Many of my clients over the years have had good results from using my scar/hyperpigmentation oil.
Rosa rubignosa from Chile used for 3 months as a serum/moisturiser twice a day, will most likely reduce the appearance of hyperpigmentation and scars. The older the scars/hyperpimentaion are, the harder they are to treat.
Cold pressed, unrefined Rosa rubignosa is rich in omega 3 and 6, and is thought to contain beta carotene, a pro vitamin A and vitamin C. If the oil is from rosehips grown in Chile it can be rich in the star constituent, trans retinoic acid, a pro vitamin A, which is what is attributed to reducing scars and hyperpigmentation. The oil should be deep orange in colour (that's the beta carotene!) and it will have a fairly strong odour (that's the omega 3 aroma).
I like to make a blend, to maximise benefits from properties from other plant oils
You could add the below oils to the rosehip seed oil
up to 10% buriti oil - rich in a pro vitamin A - beta carotene and carotenoids.
up to 3% tamanu oil - many skin benefiting properties - aids scar reduction
up to 10% watermelon seed oil, if scar is very new - thought to be rich in zinc
1% sea buckthorn - potent oil rich in antioxidants,
1% Vitamin E (or 0.4% rosemary antioxidant)
Essential oils to improve therapeutic effects and aroma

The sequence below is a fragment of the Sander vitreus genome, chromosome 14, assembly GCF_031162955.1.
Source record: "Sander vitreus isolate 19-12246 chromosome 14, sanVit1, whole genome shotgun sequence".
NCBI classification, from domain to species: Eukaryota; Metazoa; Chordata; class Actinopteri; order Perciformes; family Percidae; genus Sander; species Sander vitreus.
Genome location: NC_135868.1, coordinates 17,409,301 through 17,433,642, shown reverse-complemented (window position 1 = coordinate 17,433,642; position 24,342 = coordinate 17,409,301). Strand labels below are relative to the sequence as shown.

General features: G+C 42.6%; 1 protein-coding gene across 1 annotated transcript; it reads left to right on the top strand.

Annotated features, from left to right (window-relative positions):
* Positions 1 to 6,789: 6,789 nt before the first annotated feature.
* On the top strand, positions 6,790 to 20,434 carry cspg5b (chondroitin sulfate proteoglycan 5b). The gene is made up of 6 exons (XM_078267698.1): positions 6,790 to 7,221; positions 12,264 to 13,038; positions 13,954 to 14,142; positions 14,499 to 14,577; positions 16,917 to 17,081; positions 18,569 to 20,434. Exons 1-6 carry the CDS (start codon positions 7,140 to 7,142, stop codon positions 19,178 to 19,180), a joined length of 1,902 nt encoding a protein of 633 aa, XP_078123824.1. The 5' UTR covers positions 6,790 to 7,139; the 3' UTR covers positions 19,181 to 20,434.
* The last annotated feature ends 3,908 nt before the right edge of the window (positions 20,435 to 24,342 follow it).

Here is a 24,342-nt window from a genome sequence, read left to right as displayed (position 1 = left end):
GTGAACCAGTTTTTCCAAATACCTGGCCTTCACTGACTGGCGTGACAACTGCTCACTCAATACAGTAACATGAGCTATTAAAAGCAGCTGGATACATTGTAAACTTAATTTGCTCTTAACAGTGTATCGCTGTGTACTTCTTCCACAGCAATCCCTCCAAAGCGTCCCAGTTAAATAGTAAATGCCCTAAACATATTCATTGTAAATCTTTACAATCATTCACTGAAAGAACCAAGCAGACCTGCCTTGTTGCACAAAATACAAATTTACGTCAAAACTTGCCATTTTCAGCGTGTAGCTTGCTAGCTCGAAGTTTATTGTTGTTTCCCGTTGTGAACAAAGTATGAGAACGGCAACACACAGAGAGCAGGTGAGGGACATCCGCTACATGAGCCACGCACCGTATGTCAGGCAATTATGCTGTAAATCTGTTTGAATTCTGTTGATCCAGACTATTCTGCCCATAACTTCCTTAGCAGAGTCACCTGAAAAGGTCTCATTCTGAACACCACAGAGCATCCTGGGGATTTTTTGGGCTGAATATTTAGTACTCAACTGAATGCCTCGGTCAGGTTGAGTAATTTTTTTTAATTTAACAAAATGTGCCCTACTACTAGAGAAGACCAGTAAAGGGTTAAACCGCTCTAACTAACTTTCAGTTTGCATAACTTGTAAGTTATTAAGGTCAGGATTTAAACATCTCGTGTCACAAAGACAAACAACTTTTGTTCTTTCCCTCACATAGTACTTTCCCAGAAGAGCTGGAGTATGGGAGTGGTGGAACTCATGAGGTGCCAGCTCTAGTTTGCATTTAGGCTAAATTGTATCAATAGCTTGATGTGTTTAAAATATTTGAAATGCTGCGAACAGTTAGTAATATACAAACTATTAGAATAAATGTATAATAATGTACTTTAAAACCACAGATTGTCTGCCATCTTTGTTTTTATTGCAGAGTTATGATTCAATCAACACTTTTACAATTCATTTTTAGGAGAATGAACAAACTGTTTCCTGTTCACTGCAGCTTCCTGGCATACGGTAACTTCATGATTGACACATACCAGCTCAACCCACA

up to 1% essential oils
Essential oils commonly used for scars include helichrysunm italicum & lavender (Lavendula angustifolia).
Consider if rosehip seed oil is suitable for your skin.
If you are prone to congested skin or eczema rosehip in high concentrations may not suit you. If rosehip seed oil does not suit, Buriti is an alternative oil to try.
Those with sensitive or allergy prone skin may wish to exclude essential oils. It is best to patch test new products at least twice, keep on all day, as you would normally, but on a small area before using on large areas or whole face. If you have a reaction, remove immediately. Please bear in mind sometimes reactions can take days to appear.
It is key to use the absolute finest quality. An inferior oil will not have the desired effect. Certain oils which are rare or in demand can be poor quality, fake or adulterated - it is important to recognise oils properties. As I mentioned before - check latin name, check the colour is correct, Rosa rubignosa should be deep orange and check aroma, Rosa rubignosa should have a fairly strong odour.
I have only been able to find 2 suppliers of very good cold pressed, unrefined Rosa rubignosa available in UK this year: Oshadhi and Florihana, they also sell to EU, I am not sure if the export outside EU. CO2 extracted Rosa rubignosa would also work well, ensure it is organic and from Chile.
Skin health workshops/consultations are available in South Warwickshire and London, please email vedanibotanicals@gmail for more details